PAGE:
MRI (magnetic resonance imaging) is the diagnostic tool that identifies structural changes in the brain that may cause seizures or be associated with epilepsy. Being able to look at brain structures is important for the treatment of patients with epilepsy in several distinct ways:

  • After the first seizure, MRI can be used to identify any serious disorder that may have provoked the seizure, such as a brain tumor or arteriovenous malformation (a blood vessel abnormality).
  • It can help determine the proper seizure type and syndrome. For example, partial onset seizures that secondarily generalize rapidly can be misinterpreted as primary generalized seizures. If MRI shows a structural lesion that is the likely source of the seizures, then they can be correctly classified as partial in nature. The classification often is crucial for the best treatment.
  • Information from MRI is used to evaluate the likelihood that surgery would be effective in controlling a person's seizures. For example, it can identify mesial temporal sclerosis or cavernous angioma (which usually gives a favorable surgical prognosis), and malformations of cortical development (which have a less favorable prognosis for seizure control after surgery).
  • Before surgery, MRI helps to identify the surgical approach and the amount of brain tissue to remove.

What types of changes common in epilespy can be found on an MRI? 

Tumors

Overall, brain tumors are a relatively rare cause of new seizures.

  • Tumors are found in about 4% of people with new onset seizures, but more often (up to 10%) in people who are middle-aged and have newly diagnosed seizures. 
  • Seizures are the first symptom of a brain tumor in about 33% to 38% of people  and are seen in over half of patients by the time the tumor is found.
  • Many different types of tumors commonly cause seizures. They are labeled astrocytomas, oligodendrogliomas, mixed tumors (tumors with both astrocytic and oligodendroglial elements), gangliogliomas, harmartomas, and dysembryoplastic neuroepithelial tumors.
  • On MRI, these tumors tend to be small and clearly limited, with little or no swelling or fluid around them.
  • They are most often found in the frontal or temporal lobes, usually in the cortex (the outer layer of the brain or the "gray matter"). They may affect the inner layer of the bones of the skull.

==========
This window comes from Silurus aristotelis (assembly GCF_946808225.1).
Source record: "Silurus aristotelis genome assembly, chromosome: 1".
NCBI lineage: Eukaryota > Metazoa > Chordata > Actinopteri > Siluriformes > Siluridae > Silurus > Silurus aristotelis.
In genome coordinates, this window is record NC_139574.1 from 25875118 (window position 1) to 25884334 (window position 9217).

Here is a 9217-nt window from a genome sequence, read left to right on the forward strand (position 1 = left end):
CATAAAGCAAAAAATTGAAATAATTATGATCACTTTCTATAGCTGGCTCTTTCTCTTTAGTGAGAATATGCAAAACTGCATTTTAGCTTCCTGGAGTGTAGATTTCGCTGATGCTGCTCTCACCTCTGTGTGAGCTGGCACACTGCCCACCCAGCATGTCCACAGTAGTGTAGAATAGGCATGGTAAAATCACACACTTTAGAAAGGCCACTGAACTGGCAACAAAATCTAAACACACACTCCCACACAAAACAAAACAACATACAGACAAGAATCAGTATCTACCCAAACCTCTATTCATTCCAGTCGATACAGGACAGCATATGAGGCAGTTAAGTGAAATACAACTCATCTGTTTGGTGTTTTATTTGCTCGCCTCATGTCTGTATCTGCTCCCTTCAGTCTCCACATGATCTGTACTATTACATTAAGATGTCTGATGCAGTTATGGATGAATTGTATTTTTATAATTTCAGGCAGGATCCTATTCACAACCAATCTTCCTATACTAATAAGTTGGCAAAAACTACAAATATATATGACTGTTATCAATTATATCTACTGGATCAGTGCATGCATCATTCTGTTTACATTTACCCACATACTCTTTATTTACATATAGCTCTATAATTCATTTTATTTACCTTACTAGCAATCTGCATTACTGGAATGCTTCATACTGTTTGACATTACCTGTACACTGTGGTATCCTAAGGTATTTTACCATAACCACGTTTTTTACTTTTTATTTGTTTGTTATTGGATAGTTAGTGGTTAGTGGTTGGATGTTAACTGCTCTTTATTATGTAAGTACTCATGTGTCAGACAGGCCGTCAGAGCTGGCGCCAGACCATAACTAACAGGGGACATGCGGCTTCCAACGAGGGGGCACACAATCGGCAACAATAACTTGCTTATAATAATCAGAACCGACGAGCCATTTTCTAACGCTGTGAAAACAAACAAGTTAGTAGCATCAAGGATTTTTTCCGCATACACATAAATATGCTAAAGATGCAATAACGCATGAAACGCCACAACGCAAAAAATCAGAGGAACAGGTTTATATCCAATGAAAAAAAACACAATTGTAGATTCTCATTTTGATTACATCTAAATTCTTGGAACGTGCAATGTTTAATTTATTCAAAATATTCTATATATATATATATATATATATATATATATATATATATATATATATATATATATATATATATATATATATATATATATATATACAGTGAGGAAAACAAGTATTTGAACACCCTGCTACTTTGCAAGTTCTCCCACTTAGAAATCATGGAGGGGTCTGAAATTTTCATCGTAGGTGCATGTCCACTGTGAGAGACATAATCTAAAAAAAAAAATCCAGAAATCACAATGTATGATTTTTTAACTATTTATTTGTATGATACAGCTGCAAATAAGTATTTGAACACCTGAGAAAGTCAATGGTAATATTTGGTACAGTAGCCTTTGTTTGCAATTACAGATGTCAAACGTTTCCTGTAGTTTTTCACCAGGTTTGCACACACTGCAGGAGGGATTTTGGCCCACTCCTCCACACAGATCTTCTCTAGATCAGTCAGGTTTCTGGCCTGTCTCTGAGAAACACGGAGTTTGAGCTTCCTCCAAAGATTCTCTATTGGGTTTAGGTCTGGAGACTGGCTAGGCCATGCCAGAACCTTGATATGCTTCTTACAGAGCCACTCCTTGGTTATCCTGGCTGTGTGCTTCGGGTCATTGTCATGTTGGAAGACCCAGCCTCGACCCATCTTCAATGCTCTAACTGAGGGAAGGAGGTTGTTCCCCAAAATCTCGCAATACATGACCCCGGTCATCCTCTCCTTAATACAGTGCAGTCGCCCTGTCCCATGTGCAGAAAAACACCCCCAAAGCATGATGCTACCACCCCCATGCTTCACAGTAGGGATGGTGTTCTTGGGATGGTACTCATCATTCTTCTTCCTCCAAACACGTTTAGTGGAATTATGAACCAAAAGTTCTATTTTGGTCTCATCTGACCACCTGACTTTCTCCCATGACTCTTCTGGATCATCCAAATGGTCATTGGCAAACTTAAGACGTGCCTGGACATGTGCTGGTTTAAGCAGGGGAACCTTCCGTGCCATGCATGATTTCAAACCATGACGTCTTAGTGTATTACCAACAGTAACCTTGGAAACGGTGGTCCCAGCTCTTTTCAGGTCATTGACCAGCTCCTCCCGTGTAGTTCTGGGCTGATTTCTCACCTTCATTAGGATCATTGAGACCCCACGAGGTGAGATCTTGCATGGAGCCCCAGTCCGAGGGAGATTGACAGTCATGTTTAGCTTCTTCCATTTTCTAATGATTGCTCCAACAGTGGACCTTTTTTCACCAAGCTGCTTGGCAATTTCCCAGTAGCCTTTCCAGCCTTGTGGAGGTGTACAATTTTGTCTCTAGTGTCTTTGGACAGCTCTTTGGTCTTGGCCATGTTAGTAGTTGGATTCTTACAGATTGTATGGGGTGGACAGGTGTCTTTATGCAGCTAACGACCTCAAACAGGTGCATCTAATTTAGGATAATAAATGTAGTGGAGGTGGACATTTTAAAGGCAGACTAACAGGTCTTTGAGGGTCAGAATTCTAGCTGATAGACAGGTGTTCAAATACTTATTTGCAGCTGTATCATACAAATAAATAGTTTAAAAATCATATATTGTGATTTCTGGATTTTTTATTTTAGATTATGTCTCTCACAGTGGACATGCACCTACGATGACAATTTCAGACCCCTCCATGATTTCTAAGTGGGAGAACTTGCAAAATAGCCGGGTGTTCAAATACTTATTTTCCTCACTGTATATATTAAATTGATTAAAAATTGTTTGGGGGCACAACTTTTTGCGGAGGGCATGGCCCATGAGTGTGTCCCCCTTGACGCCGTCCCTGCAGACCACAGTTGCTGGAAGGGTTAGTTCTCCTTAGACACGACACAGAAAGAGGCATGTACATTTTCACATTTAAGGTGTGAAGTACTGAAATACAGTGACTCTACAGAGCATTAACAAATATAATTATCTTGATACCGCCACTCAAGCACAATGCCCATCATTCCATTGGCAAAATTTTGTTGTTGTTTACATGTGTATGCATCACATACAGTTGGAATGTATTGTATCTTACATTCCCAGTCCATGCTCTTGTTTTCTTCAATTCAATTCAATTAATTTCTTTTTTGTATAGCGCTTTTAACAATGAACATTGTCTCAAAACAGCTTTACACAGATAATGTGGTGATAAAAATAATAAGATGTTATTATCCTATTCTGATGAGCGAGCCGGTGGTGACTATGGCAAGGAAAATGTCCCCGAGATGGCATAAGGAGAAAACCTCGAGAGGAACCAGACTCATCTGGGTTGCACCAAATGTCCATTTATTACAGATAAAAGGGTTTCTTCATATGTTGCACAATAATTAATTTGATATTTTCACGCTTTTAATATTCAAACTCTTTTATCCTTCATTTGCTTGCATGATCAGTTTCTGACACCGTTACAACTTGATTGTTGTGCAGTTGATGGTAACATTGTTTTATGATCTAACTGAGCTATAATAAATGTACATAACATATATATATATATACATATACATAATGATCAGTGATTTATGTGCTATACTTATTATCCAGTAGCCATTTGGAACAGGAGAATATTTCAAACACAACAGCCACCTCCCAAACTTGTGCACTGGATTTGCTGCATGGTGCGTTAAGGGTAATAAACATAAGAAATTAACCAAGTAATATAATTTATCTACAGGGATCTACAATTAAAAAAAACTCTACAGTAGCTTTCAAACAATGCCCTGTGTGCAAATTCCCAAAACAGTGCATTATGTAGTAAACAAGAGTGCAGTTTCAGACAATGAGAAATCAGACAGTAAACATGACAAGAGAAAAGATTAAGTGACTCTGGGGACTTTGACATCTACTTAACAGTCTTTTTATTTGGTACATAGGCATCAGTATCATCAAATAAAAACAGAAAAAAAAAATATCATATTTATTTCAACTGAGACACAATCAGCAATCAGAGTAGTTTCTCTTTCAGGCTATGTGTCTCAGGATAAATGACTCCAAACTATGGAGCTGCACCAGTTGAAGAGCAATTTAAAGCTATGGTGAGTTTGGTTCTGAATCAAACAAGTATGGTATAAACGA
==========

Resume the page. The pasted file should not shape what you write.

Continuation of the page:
• Their appearance on MRI varies, and it is difficult to determine the precise type of tumor from an MRI scan alone.
  • A biopsy or other surgical procedure may be needed to find out what type of tumor it is. 

Malformations of cortical development

The term "malformations of cortical development" refers to a number of disorders of brain development that are present at birth. These refer to problems in the way certain brain areas develop. 

  • They originate during the first trimester of pregnancy, when the neurons (brain cells) are moving into the final step of how the baby's brain is organized and will look like. 
  • They have many causes, including lack of oxygen, toxins, metabolic abnormalities, or genetic defects, but the type of disorder often depends less on the cause than on the timing of the injury.
  • Structural abnormalities of this kind are commonly associated with epilepsy and are usually seen on routine MRI scans, although in some cases high-resolution scans may be necessary.

Vascular malformations

Some kinds of blood vessel (vascular) malformations in the brain commonly produce seizures.

  • Seizures occur in 24% to 69% of patients with a condition called arteriovenous malformation or AVM.  Seizures can also occur in 34% to 51% of those with a cavernous hemangioma. 
  • These malformations may cause epilepsy in a variety of ways such as a direct effects on brain cells, a change in levels of important neurotransmitters or substance in the brain, and other physiological changes.
  • Some kinds of vascular malformations, such as venous angiomas, do not produce seizures.
  • Vascular malformations may be seen directly on MRI scans. Sometimes they also produce characteristic effects on surrounding tissues.

Mesial temporal sclerosis 

Sclerosis (hardening and related tissue changes) in the mesial (inner) part of the temporal lobe is common in temporal lobe epilepsy.

  • MRI can find the location of the sclerosis, especially which side of the brain is affected.
  • The MRI shows atrophy (shrinking) of the hippocampus (an important structure in the temporal lobe). It can also show changes in the cortex or outer layer of the mesial (inner) part of the temporal lobe.
  • If the EEG shows that the seizures arise from the temporal lobe on one side of the brain and the MRI shows these characteristic changes on the same side, the possibility of an excellent outcome from surgery may be greater than 90%.

Neocortical gliosis due to brain injury

Brain injuries of all types, whether from trauma, infection, inflammation, or infarction, commonly lead to the development of an area of gliosis in the neocortex (a layer of cerebral cortex, called "neo" [new] because it is the most recent to evolve). This area of gliosis may surround an area of brain necrosis, in which all the cells have died. When this happens, the brain cells don't work properly. 

  • Regardless of its cause, the gliosis will look the same on MRI: atrophy and increased free water in the tissues.
  • Seizures often arise from this area of gliosis, but their exact cause is unknown.

 

Authored by: Ruben Kuzniecky, MD | Joseph I. Sirven, MD
Reviewed by: Joseph I. Sirven, MD | Patricia O. Shafer, RN, MN on 8/2013
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